Science’s arbiter of disputes, the meta-analysis, is falling prey to bias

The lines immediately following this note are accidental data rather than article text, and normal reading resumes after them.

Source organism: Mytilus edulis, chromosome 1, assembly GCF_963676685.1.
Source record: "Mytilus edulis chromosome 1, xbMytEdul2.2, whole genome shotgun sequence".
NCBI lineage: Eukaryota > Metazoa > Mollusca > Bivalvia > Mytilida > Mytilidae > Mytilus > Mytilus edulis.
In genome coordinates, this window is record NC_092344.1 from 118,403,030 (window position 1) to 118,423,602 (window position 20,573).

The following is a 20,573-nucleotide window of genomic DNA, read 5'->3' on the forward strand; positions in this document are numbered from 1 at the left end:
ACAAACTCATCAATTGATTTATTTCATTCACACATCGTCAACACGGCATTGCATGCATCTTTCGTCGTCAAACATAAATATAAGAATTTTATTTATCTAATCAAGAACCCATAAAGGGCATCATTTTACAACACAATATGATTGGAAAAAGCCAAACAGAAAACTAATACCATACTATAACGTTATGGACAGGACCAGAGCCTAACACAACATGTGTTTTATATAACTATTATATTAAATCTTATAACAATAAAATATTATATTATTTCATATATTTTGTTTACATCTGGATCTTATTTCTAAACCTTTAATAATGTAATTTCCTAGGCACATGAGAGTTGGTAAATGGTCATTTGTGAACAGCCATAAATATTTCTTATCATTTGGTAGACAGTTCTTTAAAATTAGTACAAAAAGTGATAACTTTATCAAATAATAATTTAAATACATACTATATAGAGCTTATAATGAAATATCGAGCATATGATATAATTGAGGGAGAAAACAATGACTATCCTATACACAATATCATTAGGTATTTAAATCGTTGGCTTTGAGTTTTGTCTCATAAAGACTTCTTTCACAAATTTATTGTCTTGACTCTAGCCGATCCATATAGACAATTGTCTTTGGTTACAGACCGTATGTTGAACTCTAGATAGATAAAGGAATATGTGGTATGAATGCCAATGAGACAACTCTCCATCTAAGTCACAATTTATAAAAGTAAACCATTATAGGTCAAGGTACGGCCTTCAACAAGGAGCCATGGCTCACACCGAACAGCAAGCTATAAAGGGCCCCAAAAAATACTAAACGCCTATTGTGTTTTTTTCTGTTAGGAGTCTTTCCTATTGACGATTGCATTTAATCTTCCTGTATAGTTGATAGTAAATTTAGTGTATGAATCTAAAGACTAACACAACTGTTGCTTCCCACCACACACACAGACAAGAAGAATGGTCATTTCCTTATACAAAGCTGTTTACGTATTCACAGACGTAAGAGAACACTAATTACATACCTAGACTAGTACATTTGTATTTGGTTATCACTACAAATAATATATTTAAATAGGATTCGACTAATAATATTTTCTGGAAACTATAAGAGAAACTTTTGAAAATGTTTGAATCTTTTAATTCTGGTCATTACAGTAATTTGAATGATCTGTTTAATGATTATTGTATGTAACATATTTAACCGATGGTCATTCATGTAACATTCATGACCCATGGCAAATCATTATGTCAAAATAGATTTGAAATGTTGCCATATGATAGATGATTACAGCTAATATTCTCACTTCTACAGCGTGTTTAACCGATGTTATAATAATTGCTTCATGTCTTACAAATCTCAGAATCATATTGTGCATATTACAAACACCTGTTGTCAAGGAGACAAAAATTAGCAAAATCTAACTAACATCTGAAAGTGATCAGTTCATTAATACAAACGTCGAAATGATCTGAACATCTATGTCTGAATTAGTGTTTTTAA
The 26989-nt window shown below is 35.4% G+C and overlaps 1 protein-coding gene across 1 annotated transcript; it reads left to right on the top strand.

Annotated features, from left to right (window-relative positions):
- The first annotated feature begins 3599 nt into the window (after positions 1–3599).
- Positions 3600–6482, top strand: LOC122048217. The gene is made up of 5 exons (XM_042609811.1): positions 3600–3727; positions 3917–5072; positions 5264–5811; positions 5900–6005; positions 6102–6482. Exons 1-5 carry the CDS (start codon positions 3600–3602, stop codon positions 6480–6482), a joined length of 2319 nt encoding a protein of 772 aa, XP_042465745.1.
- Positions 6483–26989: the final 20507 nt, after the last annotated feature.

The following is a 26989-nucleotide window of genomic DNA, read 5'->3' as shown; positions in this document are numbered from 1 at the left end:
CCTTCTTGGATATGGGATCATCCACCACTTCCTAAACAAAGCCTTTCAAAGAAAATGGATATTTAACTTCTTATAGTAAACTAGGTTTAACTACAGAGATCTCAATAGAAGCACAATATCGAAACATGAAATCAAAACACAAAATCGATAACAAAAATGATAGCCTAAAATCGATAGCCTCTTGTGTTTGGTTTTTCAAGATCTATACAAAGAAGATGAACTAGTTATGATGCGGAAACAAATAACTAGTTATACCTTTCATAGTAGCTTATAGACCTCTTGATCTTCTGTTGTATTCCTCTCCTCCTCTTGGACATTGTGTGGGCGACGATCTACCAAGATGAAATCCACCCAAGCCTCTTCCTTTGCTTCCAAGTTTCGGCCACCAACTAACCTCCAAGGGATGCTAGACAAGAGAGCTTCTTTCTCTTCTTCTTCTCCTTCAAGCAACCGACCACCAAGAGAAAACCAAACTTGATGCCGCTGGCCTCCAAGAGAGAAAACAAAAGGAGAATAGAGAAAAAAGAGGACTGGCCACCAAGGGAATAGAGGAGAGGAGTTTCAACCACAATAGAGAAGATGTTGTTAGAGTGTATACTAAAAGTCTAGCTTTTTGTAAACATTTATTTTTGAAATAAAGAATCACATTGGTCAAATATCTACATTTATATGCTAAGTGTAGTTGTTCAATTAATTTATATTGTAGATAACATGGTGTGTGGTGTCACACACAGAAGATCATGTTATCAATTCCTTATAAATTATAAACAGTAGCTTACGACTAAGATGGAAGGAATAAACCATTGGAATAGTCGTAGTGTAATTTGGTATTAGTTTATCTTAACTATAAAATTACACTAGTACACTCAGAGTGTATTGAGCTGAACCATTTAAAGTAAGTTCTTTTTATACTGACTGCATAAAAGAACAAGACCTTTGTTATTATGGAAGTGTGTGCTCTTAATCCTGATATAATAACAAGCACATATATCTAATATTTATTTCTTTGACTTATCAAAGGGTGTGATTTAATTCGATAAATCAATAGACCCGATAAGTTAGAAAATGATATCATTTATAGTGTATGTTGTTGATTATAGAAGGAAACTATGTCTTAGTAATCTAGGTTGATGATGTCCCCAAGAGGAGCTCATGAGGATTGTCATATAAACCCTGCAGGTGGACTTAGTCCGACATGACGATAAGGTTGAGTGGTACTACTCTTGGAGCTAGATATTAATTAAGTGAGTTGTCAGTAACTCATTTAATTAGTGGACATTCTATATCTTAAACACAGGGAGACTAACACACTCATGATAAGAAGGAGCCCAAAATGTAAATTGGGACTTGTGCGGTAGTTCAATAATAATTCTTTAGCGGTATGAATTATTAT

first_imgThe WatchdogsScience’s arbiter of disputes, the meta-analysis, is falling prey to bias Many clinical trials’ findings never get published. Here’s why that’s bad Related: NewslettersSign up for The Readout Your daily guide to what’s happening in biotech. By Ivan Oransky and Adam Marcus Sept. 19, 2016 Reprints (We note, hanging our heads in a moment of self-reflection, that journalists are responsible for some of this. In an attempt to avoid potentially misleading readers, we often value meta-analyses and reviews above individual study results.) Leave this field empty if you’re human: Such “living documents” — suggested in an editorial that accompanies Ioannidis’s paper — would be one solution. Another could be rethinking incentives, so that a high-quality meta-analysis or systematic review would be worth more at promotion time than a bunch of weak ones. “A scientific culture that values methodological rigor, research transparency, and data sharing over rampant productivity will hopefully yield systematic reviews and meta-analyses that are necessary and nonduplicative and that do not compromise on quality,” write Matthew Page and David Moher in the editorial.Other scientists are raising similar concerns about meta-analyses. The scientist-blogger Hilda Bastian, for example, has pointed out that, among other flaws, meta-analyses are prone to positive publication bias because negative findings rarely find their way into print. They’re also a “snapshot in time” that can be — and often are — obsolete by the time they’re published.The solution to this problem is not to dismiss meta-analyses. Rather, as Bastian says, it’s to make more data available by publishing all studies, positive or negative. In a new paper, John Ioannidis, of Stanford University, argues that scientists are being deluged with a “massive production of unnecessary, misleading, and conflicted systematic reviews and meta-analyses.” Rather than present objective evidence, these articles are afflicted with the very illness — assumptions, biases, and wishful thinking — that they ostensibly try to filter out, he says.The surge in reviews — a 2,500 percent increase since 1991, according to Ioannidis’s PubMed analysis — is precisely because of their strength. People pay attention to their conclusions. As a result, “Many scientists now want to do them, leading journals want to publish them, and sponsors and other conflicted stakeholders want to exploit them to promote their products, beliefs, and agendas,” Ioannidis writes in a Q&A about the paper.advertisementcenter_img Please enter a valid email address. To be sure, scrupulous reviews are valuable, Ioannidis says. And his vision is indeed of a field of science where meta-analyses and reviews are the “main type of primary research.”“The problem is that most of them are not carefully done and/or are done with predetermined agendas on what to find and report,” he writes, a major blown chance for scientists to create bedrock in the literature of truly solid results.To fix that, says Ioannidis, we should flip our thinking. “Any new study should start from a systematic review of what we already know (to even justify the need for its conduct and its design) and should end with an updating of what we know after this new study, again in the systematic review framework,” he writes. That could give rise to living documents that change as new findings augment or reverse old conclusions. Privacy Policy APStock Science headlines can be notoriously flip-floppy: One week something causes cancer, another week it protects against it. A cholesterol drug works. Oops, no it doesn’t. Well, maybe it does, a bit.To help prevent whiplash, researchers developed the meta-analysis — a means of combining the data of previous studies into a larger pool to get a better sense of what’s happening. Meta-analyses — and their close cousins, systematic reviews, which take the same approach but stop short of statistical analysis — are considered the pinnacle of scientific evidence, the dispassionate and orderly adults in a roomful of clamoring children.But now one of the leading critics of the quality of biomedical research — who himself has published a number of meta-analyses — says he believes such studies have a problem of “epidemic proportions.”advertisement Tags biomedical researchpeer reviewscientific researchlast_img read more